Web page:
Hedge Fund Manager Compensation Structure

by Geri Terzo

A hedge fund manager's compensation structure is twofold; and includes investment earnings as well as fees charged to investors. Typically, fund managers assign a 2 percent fee for managing assets and a 20 percent fee for performance to investors. When a fund's investment performance falters, it hurts investor profits and fund-manager compensation. It is common for a hedge fund manager to also have his own money invested in a hedge fund.


A hedge fund manager's compensation is directly linked to the investment performance in a fund. Higher investment returns lead to more lucrative income that fund managers can earn from investors. In 2009, fund manager David Tepper earned $4 billion in compensation, according to an article in "The New York Times" titled "Pay Of Hedge Fund Managers Roared Back Last Year." He was among the top earners that year, and outperformed other hedge funds largely because of a risky but successful strategy for investing in financial stocks even amid uncertainty in the sector.


In 2008, when the size of the hedge fund industry shrunk dramatically, fund manager compensation suffered. The majority of hedge funds generated investment losses that year, according to an article in "The New York Times" titled "Top Hedge Fund Managers Do Well In A Down Year." Only a handful of top select hedge funds managed to outperform the markets and compensation for even the best-performing managers was below normal.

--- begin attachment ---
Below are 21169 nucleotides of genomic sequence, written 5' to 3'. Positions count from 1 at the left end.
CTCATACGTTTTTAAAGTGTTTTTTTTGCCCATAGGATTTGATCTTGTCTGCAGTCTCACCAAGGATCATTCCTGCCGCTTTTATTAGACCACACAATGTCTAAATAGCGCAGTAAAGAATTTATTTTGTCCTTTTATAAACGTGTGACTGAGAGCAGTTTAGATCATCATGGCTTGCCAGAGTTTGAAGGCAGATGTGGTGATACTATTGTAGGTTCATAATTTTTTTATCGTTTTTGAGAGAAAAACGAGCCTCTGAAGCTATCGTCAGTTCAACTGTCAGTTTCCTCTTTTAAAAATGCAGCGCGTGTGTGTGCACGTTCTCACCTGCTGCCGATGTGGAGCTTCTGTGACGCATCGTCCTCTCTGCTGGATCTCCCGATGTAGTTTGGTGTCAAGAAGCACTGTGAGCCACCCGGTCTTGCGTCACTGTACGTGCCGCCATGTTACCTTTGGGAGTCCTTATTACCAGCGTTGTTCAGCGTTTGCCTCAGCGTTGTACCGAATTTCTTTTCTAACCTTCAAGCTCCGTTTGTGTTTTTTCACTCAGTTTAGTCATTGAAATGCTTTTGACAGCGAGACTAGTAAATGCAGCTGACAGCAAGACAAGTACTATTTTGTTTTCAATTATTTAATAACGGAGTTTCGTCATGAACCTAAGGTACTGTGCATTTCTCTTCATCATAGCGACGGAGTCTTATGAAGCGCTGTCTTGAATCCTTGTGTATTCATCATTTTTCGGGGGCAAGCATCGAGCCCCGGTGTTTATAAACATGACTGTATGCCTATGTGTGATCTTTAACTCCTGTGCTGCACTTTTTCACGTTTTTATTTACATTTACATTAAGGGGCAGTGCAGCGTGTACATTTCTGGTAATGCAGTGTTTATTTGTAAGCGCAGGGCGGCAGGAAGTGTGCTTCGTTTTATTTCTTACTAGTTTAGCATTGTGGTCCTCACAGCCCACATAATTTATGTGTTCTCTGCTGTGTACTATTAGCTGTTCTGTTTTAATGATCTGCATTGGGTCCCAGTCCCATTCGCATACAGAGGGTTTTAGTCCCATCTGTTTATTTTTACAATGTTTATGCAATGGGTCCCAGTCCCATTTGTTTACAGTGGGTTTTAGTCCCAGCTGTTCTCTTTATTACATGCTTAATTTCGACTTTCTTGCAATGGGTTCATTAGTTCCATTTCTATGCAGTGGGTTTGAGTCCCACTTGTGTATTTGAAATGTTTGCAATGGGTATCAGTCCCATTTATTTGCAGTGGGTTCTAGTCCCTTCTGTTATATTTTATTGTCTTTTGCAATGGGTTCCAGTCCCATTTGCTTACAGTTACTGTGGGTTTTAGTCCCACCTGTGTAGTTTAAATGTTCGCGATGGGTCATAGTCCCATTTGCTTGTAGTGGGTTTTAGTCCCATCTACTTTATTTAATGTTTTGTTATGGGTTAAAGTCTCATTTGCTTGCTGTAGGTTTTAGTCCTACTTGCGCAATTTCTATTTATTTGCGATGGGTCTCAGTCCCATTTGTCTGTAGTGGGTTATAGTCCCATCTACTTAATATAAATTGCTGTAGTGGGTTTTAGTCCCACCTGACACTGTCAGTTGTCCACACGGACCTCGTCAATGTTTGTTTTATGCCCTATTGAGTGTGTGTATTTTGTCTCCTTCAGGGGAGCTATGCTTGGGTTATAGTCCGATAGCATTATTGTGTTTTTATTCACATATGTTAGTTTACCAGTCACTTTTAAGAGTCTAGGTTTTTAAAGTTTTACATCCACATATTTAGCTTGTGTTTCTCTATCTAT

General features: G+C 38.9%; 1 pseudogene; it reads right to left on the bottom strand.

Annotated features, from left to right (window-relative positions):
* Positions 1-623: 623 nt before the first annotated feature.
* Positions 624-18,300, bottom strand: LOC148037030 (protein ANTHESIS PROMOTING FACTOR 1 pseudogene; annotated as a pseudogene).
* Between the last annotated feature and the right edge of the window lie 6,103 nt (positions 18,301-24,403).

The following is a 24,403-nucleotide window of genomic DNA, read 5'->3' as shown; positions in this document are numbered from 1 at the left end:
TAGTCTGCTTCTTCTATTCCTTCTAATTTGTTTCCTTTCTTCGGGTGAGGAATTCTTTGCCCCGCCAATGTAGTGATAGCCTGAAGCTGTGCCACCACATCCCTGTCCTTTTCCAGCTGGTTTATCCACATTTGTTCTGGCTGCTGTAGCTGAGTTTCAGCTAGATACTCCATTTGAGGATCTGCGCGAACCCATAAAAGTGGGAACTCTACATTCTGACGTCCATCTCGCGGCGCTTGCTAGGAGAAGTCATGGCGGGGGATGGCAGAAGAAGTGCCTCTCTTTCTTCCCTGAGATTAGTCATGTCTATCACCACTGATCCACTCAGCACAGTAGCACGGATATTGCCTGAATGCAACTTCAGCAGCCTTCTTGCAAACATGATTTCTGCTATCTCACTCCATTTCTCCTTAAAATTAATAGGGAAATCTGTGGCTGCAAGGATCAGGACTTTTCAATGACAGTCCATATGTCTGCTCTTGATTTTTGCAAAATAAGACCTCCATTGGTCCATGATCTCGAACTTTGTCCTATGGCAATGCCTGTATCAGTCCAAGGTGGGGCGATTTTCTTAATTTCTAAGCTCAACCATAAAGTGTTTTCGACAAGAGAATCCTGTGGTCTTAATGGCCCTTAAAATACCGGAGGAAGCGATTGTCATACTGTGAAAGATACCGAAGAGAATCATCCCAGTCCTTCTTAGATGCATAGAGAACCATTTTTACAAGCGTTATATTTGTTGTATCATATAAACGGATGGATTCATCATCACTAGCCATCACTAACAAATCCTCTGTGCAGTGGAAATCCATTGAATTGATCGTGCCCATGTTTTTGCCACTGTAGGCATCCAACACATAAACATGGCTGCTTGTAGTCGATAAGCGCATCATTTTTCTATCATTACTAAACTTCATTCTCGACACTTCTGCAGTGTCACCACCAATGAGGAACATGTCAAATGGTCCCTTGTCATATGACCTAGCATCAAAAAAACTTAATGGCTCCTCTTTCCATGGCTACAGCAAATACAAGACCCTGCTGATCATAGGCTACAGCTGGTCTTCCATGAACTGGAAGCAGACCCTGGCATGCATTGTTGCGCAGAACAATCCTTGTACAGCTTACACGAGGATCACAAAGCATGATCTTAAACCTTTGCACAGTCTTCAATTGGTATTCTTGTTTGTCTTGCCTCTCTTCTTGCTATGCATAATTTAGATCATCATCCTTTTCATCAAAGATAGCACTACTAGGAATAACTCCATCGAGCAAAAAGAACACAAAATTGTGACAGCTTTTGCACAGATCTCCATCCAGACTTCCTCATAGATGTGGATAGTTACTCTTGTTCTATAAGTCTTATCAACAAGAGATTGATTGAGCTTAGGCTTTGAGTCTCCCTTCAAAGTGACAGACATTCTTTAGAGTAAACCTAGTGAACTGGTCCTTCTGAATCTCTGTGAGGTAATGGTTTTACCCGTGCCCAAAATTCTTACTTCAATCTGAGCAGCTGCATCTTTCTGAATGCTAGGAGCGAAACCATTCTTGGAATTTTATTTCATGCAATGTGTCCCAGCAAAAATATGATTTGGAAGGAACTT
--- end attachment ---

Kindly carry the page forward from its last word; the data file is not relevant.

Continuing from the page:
High Water Mark

A high water mark is an element in a hedge fund compensation structure. It is designed to protect investors from paying unfair fees. Hedge funds are meant to beat the performance in the rest of the financial markets. If a hedge fund's investment performance declines, clients cannot be assessed any performance fees until after any losses are regained. A hedge fund manager is tasked with constantly improving the value of the fund to earn the lofty performance fees, according to the Eureka Hedge website.


A hedge fund's fee structure, which affects a manager's compensation, can be negotiable. Pension funds facing funding shortfalls have been successful at securing lower fees, according to a 2011 article on Bloomberg.com. New Jersey's state pension was positioned to save approximately $40 million over a five-year period amid successful fee reduction negotiations that unfolded with private fund managers, including hedge funds. The pension also sought to lift its scheduled investments into private funds by 10 percent.

About the Author

Geri Terzo is a business writer with more than 15 years of experience on Wall Street. Throughout her career, she has contributed to the two major cable business networks in segment production and chief-booking capacities and has reported for several major trade publications including "IDD Magazine," "Infrastructure Investor" and MandateWire of the "Financial Times." She works as a journalist who has contributed to The Motley Fool and InvestorPlace. Terzo is a graduate of Campbell University, where she earned a Bachelor of Arts in mass communication.

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